By Donna Miles
American Forces Press Service
April 18, 2008 - Twenty-five years after terrorists detonated a massive car bomb, killing 52 people at the U.S. Embassy in Beirut, President Bush urged unity in condemning terrorism he said continues to threaten the United States. The Islamic Jihad Organization, today known as the terrorist group Hizballah, launched the April 18, 1983, attack that left 17 Americans and 35 Lebanese citizens dead. Those killed included Marine Cpl. Robert V. McMaugh, an embassy guard, and Army trainers Sgt. 1st Class Richard Twine, Staff Sgt. Ben H. Maxwell and Staff Sgt. Mark E. Salazar.
Employees of the State Department and U.S. Agency for International Development and members of the Central Intelligence Agency's Middle East contingent were also killed.
President Ronald Reagan quickly denounced the "vicious terrorist bombing" as a "cowardly act" that would not deter U.S. goals of peace in the region.
Bush marked the anniversary of the Beirut embassy bombing in a statement released yesterday remembering those killed and honoring the sacrifice of their family and friends and those wounded in the attack. He called the anniversary "a timely reminder of the danger U.S. diplomats, military personnel and locally employed staff bear in their service to the the United States."
"Since the Beirut attack, we and citizens of many countries have suffered more attacks at the hands of Hizballah and other terrorists, backed by the regimes in Tehran and Damascus, which use terror and violence against innocent civilians," Bush said. "All nations should condemn such brutal attacks and recognize that the purposeful targeting of civilians is immoral and unjustifiable."
The bombing was the deadliest terrorist attack the United States had ever faced in its history, although more attacks were to follow.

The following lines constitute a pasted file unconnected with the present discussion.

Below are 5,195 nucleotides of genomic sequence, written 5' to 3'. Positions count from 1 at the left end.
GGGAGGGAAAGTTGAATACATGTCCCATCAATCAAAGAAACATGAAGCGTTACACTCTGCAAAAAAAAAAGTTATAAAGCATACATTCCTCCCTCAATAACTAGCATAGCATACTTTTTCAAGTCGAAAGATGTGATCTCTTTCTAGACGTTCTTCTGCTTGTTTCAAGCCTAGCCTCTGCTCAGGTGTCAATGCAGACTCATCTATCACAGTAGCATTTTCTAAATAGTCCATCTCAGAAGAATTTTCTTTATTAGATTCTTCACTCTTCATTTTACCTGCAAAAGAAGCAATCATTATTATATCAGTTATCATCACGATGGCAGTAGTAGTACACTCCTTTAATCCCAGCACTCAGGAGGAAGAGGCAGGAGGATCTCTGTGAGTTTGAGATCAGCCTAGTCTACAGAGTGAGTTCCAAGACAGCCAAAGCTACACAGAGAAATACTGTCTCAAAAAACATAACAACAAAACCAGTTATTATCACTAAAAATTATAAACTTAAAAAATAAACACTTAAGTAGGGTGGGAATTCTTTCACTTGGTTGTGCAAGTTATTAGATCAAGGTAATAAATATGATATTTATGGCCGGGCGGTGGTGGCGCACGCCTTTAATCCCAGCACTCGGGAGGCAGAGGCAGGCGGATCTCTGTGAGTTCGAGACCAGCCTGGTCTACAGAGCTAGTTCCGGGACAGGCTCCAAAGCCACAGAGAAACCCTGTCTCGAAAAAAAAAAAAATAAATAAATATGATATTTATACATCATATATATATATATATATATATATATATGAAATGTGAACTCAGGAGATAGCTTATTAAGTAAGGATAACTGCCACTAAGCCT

The Beirut embassy bombing opened a new chapter in attacks against Americans overseas. Six months later, on Oct. 23, 1983, two truck bombs struck barracks in Beirut that houses U.S. and French members of the Multinational Force in Lebanon. The attacks, which occurred 20 seconds apart, killed 241 U.S. Marines, as well as 58 French servicemen and six civilians.
Other embassy attacks were to follow: in 1998 on the embassies in Dar es Salaam,Tanzania; and Nairobi, Kenya; and in 2002 on the U.S. Consulate in Karachi, Pakistan.
Bush noted that the people of Lebanon have remained resilient despite living the better part of three decades living under the threat of violence, assassinations and other forms of intimidation.
"They and their leaders continue to work for a peaceful and democratic future, even as Syria, Iran, and their Lebanese proxies seek to undermine Lebanese democracy and institutions," he said.
"The United States will continue to stand with the Lebanese people and their government as they struggle to preserve their sovereignty and independence, seek to bring justice to victims of terrorism and political violence, and seek election of a president committed to those values," Bush said.